For the last couple weeks, I’ve written some ecclesial and theological provocations. For the next couple weeks I’m going to focus on spirituality — namely, prayer — as well as blogging about other things.
I’ve got a couple books out that focus specifically on praying the Bible: the first one is about the ancient art of lectio divina; the second about using prayers from the Bible in our daily lives. I’m going to be posting some material from those books here. This, I hope, will generate discussion in the comment section and throughout the blogosphere in a way that the books themselves cannot. Today, a preface to the practice of lectio divina:
A friend of mine calls the Bible “the nonfiction storybook of God’s interaction with humankind.” Some of us may get hung up on the word storybook, thinking it implies a lack of truth or historicity. But the Bible is a collection of stories, some from the ancient past of Israel and some from the more recent past of Jesus and his early followers. The stories are very much true and very much alive.
The aliveness of the Bible and the stories within it are what sets
Christian Scripture apart from any other book you can buy. One way to understand that way of reading the Bible is
like dissecting an animal in science class. I can remember getting my
formaldehyde-soaked baby pig in tenth-grade biology class. Mainly I
remember the smell! My lab partners and I named him Porky. Porky was
dead, of course. The only way to dissect something is to kill it first.
This is what we often do to the Bible when we get hung up on a word or
a phrase or a verse. We deaden the liveliness of the book God has given
us when we spend more time reading the notes in our study Bibles than
we spend reading the actual text. When we try to freeze the Bible in a
certain time period, it becomes like an ancient relic soaked in
That way of reading the Bible–deadening and then dissecting it–stands
in contradiction to the way Christians have always understood our
sacred book. John Robinson (A.D. 1575-1625) was the pastor of the
Pilgrims before they left on the Mayflower for the New World. His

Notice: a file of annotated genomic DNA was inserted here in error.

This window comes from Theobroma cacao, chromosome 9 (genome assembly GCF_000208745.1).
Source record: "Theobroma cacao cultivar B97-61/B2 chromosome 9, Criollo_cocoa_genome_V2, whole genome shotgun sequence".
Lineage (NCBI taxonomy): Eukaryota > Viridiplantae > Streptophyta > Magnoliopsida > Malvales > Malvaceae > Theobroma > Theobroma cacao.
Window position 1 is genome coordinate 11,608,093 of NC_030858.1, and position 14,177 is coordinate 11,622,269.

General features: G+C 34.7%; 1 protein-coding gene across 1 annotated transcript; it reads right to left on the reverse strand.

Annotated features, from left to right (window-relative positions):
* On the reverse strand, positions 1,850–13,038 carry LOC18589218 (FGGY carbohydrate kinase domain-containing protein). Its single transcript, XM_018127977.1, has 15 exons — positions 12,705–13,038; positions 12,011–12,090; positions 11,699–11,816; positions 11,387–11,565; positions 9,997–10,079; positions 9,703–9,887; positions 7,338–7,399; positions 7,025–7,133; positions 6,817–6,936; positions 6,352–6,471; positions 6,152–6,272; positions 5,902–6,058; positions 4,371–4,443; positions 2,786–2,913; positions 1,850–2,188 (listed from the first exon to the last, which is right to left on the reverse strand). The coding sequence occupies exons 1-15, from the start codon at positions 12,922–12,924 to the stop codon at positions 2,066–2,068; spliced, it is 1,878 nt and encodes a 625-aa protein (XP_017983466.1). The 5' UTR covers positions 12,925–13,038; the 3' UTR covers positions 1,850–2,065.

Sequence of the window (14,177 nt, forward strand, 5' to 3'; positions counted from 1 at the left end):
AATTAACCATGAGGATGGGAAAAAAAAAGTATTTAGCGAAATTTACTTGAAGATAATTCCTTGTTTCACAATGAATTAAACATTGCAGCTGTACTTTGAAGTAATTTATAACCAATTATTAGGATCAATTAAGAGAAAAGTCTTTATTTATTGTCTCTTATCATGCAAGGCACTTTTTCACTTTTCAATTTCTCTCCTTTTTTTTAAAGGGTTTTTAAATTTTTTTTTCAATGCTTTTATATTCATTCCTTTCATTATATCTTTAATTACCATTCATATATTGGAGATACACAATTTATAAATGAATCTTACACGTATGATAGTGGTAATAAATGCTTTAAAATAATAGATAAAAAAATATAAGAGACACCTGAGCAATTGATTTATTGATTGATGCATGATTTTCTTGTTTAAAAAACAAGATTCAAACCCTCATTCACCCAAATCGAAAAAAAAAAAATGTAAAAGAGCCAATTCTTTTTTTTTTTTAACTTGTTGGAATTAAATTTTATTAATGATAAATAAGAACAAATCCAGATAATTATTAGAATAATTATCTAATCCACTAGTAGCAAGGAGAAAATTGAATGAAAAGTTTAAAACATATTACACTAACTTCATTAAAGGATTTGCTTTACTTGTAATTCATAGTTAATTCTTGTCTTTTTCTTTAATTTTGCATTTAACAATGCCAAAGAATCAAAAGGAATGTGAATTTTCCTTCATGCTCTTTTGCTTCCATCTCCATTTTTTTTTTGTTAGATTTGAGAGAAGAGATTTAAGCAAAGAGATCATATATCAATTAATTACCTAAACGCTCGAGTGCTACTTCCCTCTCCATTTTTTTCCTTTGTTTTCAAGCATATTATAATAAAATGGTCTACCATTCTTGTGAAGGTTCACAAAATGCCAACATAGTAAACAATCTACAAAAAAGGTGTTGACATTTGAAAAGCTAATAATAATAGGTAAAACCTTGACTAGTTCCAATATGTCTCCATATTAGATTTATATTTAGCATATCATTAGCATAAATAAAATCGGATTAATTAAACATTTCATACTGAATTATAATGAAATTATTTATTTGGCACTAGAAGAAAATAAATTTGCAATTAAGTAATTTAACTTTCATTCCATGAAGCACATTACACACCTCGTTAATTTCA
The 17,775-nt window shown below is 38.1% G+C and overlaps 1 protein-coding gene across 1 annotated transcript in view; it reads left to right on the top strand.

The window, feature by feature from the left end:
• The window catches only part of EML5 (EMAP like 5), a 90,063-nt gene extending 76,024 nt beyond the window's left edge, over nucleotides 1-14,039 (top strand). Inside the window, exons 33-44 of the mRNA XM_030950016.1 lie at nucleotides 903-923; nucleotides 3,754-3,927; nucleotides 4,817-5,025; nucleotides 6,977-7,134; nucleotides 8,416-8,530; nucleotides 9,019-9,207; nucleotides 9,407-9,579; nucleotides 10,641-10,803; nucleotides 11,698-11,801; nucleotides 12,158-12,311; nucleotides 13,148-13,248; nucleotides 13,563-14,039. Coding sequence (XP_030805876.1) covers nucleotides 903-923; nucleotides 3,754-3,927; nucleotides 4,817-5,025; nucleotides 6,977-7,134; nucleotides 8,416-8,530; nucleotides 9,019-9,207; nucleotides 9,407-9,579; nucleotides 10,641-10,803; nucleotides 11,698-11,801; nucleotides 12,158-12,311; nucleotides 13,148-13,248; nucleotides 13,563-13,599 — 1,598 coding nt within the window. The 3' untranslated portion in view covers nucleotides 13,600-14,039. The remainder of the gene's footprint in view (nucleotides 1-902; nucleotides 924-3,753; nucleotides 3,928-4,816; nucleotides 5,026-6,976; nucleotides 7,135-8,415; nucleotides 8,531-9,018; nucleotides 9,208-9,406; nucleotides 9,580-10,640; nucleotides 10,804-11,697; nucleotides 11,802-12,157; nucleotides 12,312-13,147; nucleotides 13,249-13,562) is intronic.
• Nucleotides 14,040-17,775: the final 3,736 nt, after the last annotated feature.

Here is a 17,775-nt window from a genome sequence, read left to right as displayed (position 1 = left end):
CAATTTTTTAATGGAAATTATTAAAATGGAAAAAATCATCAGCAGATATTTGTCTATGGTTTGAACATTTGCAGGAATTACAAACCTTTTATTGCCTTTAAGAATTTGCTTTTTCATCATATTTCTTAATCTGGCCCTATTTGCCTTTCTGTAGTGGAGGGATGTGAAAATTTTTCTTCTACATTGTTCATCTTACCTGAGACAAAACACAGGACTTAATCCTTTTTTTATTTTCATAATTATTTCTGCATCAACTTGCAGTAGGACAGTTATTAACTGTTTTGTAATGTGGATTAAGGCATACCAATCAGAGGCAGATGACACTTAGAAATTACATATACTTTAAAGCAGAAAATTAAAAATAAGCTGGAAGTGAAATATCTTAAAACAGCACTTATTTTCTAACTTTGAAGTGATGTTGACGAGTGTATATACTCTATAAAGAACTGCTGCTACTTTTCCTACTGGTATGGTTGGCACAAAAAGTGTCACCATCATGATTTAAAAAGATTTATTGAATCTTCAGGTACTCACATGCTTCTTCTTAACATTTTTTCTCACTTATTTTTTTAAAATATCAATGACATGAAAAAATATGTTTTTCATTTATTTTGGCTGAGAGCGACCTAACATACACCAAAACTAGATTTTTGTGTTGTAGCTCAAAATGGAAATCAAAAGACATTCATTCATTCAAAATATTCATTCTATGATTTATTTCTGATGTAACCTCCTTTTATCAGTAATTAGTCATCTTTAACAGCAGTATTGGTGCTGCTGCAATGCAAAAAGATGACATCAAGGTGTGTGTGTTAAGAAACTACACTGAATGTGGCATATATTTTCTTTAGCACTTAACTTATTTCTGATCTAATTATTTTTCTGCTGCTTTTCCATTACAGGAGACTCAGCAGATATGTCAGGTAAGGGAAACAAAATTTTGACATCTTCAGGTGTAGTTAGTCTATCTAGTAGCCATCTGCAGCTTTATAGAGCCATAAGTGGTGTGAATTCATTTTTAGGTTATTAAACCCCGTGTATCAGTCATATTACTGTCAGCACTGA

famous saying summarizes a different way of approaching Scripture:
“There is yet more light and truth to break forth from God’s Holy
Word.” In other words, God has new things to say to us through the
Bible today. Scripture is not static. It’s not like a history textbook
that simply records events from long ago. Instead it’s living and
active and has the ability to constantly transform the lives of people.
You might think “the Bible is living” is a weird idea. You might have a
Bible near you right now. Look at it. It sits there, inanimate, made of
dead trees and maybe bound with the hide of a dead cow. That doesn’t
seem living in any way. The Bible lives in another sense: because it’s
God-breathed, it has the ability to breathe God’s Spirit into us. God’s
Spirit hovered over the face of the turbulent waters in Genesis and
brought order out of chaos. God’s Spirit gave Jesus the power to heal
people who were suffering. And God’s Spirit blew into the upper room
where the Disciples were gathered and blew them out into the streets
where they proclaimed the good news and started healing people
themselves. This same Spirit indwells the Bible today, gives the Bible
power, and guides us in our interpretation of God’s Word.
Think of it this way: The belief of Christ-followers is that, though
the Bible is done being written, it’s not done writing. The Bible
writes its truths on our hearts, speaking its words constantly into new
situations, new times, and new cultures. God’s Spirit is alive and well
and enables us to read the Bible in faith. No other book can make that
If you want to read more, I invite you to check out Divine Intervention: Encountering God through the Ancient Practice of Lectio Divina.